We're big fans of Roku's streaming platform and Roku's streaming media players, which top our streaming player Ratings. But you may be wondering what we think of Roku TVs, given the growing number of sets that now use the operating system.

Based on two years' worth of testing on nearly a dozen Roku TVs from manufacturers including Haier, Hisense, Insignia, Sharp, and TCL, we'd say they're something of a mixed bag.

Before we get into the specifics, consider this: So far, none of the top-performing brands in our TV Ratings have adopted the Roku platform. LG and Samsung have their own proprietary systems. Sony and Vizio use the Google Android TV or Google Cast platforms. That means the Roku TVs we've tested have come from lesser-known brands, the ones that typically end up in the middle or lower ranks of our Ratings.

What We Like

To start, most of the Roku TVs we've tested are relatively inexpensive compared to the smart TVs from better-known brands. They're easy to set up, too, thanks to an onscreen tutorial that shows you how to use the TV interface and remote control when you turn on the set. And, as of this year, the Roku TV platform supports 4K video.

In fact, everything we like about the Roku platform—a wealth of content options, an easy-to-use interface, and a universal search capability that doesn't favor content from one service over another—is now baked into the TV itself.

And all the devices you have connected to the set—cable box, Blu-ray player, game console—show up as apps on the home screen. That way, you don't have to remember which inputs those devices are connected to, or manually switch between them when you go from your cable box to your Blu-ray player. You just click on the app in the menu and the TV automatically shifts to the appropriate connection.

And unlike when you add a standalone Roku player to a TV, you can now use a single remote to control both devices. Sadly, though, you'll still need a separate one to operate the cable box.

What We Don't Like

The operating system is not ideal as a TV interface. For one, you need to sign into, or set up, a Roku account before you can use the set, just like you do with a Roku player. Once you're logged in, the TV updates its apps, which can often be a lengthy process. And when you turn on the TV, it defaults to the Roku home screen, not live TV as most sets do. To watch any programming, you have to select the appropriate app from the tier of onscreen tiles.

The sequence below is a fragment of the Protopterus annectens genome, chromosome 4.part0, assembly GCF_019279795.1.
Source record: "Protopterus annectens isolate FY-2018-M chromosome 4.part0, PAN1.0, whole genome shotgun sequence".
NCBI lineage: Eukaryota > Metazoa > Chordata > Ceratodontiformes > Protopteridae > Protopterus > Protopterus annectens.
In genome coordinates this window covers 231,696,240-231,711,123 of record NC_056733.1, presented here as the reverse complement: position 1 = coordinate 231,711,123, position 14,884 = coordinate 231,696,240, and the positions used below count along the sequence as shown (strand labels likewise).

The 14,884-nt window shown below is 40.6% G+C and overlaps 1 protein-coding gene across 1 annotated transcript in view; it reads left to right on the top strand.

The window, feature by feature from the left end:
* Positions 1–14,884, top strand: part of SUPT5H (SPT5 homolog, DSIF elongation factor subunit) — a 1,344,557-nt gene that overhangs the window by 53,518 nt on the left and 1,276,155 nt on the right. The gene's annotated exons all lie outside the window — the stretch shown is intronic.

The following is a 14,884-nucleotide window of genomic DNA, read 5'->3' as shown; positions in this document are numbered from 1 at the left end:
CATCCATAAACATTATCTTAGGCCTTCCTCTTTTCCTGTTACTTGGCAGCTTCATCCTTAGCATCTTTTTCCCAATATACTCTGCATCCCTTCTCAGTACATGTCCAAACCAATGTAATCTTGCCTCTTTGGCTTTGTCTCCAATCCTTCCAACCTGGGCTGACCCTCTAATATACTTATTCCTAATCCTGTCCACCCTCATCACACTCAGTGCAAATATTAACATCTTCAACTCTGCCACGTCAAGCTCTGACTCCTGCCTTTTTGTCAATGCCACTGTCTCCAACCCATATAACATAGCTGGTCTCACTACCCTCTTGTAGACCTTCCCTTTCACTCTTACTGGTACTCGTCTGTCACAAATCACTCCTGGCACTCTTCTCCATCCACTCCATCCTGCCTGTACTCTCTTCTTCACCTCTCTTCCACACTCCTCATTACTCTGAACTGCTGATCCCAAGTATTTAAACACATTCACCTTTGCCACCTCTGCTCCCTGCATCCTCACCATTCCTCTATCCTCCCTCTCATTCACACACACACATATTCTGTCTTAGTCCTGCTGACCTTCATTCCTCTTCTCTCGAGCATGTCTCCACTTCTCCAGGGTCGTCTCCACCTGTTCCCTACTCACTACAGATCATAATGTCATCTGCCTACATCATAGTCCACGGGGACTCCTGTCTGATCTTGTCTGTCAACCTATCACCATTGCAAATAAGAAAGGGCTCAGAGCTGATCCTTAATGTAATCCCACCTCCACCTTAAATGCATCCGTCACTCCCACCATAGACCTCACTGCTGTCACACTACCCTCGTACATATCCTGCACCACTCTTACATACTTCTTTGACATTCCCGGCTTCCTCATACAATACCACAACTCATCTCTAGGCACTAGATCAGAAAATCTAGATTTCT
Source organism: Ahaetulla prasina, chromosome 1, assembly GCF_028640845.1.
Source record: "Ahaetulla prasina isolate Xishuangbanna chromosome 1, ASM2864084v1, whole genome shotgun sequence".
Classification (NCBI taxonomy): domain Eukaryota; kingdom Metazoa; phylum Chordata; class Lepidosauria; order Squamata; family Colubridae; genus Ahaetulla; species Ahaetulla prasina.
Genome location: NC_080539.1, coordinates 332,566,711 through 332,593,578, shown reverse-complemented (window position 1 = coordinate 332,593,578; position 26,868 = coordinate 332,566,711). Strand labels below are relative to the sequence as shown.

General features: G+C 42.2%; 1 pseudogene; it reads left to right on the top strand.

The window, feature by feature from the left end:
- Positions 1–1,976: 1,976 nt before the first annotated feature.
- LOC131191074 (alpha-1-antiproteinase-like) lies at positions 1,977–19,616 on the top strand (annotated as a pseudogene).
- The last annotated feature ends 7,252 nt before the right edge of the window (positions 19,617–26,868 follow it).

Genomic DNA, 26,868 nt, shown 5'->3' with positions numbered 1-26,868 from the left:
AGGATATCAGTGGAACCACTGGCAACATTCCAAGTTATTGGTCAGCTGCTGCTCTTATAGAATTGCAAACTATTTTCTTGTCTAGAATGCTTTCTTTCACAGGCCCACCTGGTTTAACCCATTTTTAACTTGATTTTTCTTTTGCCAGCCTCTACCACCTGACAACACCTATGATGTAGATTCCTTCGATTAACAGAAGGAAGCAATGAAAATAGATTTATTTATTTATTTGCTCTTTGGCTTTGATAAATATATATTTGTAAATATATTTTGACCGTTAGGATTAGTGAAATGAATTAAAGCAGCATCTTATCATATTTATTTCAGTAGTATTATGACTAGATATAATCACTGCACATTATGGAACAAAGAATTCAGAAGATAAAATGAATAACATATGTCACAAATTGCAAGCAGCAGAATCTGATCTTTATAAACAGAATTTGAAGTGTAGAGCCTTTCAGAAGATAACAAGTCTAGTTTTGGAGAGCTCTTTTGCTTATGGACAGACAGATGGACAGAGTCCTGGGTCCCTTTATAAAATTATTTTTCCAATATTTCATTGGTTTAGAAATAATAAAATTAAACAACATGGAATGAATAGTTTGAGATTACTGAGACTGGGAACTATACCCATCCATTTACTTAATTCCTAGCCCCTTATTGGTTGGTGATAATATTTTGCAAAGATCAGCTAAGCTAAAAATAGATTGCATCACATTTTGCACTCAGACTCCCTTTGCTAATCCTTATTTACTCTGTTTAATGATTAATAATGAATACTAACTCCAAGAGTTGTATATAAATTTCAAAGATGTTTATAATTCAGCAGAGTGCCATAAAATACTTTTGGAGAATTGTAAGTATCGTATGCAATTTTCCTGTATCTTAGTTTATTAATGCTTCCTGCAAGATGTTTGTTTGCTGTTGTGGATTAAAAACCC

The Roku TVs in our labs also lacked popular features such as local dimming and blur-reduction technology, which are common on many sets. And none of the 4K UHD models offered support for high dynamic range (HDR) or wider color gamuts, the latest 4K TV tech.

In addition, the picture-setting controls are more limited than what you might expect, more on par with what you see on entry-level models. And, despite the tutorial, using the Roku remote requires a bit of a learning curve to control all aspects of the TV. There's no dedicated up/down button for channel selection, for example. You use the four-way navigation pad instead. And the volume buttons are located on the side of the remote, not on the front the way they are on most TV remotes.

The Bottom Line

If you're a finicky viewer, you may want to look elsewhere for top-notch picture quality and more advanced features. If not, don't let the drawbacks of Roku TVs deter you. They're not deal-breakers as far as we're concerned, provided the sets themselves offer picture quality that's very good or better, which many models do. For budget-conscious shoppers who want a lot of streaming options and an easy way to access them, a Roku TV makes a lot of sense.